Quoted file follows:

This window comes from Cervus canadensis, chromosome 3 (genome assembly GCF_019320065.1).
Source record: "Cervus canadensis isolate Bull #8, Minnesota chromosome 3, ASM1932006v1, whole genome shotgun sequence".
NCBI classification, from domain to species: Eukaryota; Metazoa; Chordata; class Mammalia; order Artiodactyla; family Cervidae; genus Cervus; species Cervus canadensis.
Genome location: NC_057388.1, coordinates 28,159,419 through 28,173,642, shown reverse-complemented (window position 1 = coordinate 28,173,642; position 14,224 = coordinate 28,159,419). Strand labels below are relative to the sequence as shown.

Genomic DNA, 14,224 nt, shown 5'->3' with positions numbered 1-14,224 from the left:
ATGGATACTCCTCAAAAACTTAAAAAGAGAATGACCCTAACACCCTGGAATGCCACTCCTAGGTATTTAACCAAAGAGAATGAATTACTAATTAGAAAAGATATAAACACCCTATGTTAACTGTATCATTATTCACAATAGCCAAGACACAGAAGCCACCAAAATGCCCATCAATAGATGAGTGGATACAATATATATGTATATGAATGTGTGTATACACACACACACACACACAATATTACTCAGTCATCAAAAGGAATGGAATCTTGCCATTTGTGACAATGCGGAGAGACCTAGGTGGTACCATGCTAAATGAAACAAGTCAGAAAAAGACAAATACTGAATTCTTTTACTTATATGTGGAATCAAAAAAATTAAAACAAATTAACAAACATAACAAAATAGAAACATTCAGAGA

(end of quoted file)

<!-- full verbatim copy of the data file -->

This window comes from Cervus canadensis, chromosome 3 (genome assembly GCF_019320065.1).
Source record: "Cervus canadensis isolate Bull #8, Minnesota chromosome 3, ASM1932006v1, whole genome shotgun sequence".
NCBI classification, from domain to species: Eukaryota; Metazoa; Chordata; class Mammalia; order Artiodactyla; family Cervidae; genus Cervus; species Cervus canadensis.
Genome location: NC_057388.1, coordinates 28,159,419 through 28,173,642, shown reverse-complemented (window position 1 = coordinate 28,173,642; position 14,224 = coordinate 28,159,419). Strand labels below are relative to the sequence as shown.

Genomic DNA, 14,224 nt, shown 5'->3' with positions numbered 1-14,224 from the left:
ATGGATACTCCTCAAAAACTTAAAAAGAGAATGACCCTAACACCCTGGAATGCCACTCCTAGGTATTTAACCAAAGAGAATGAATTACTAATTAGAAAAGATATAAACACCCTATGTTAACTGTATCATTATTCACAATAGCCAAGACACAGAAGCCACCAAAATGCCCATCAATAGATGAGTGGATACAATATATATGTATATGAATGTGTGTATACACACACACACACACACAATATTACTCAGTCATCAAAAGGAATGGAATCTTGCCATTTGTGACAATGCGGAGAGACCTAGGTGGTACCATGCTAAATGAAACAAGTCAGAAAAAGACAAATACTGAATTCTTTTACTTATATGTGGAATCAAAAAAATTAAAACAAATTAACAAACATAACAAAATAGAAACATTCAGAGA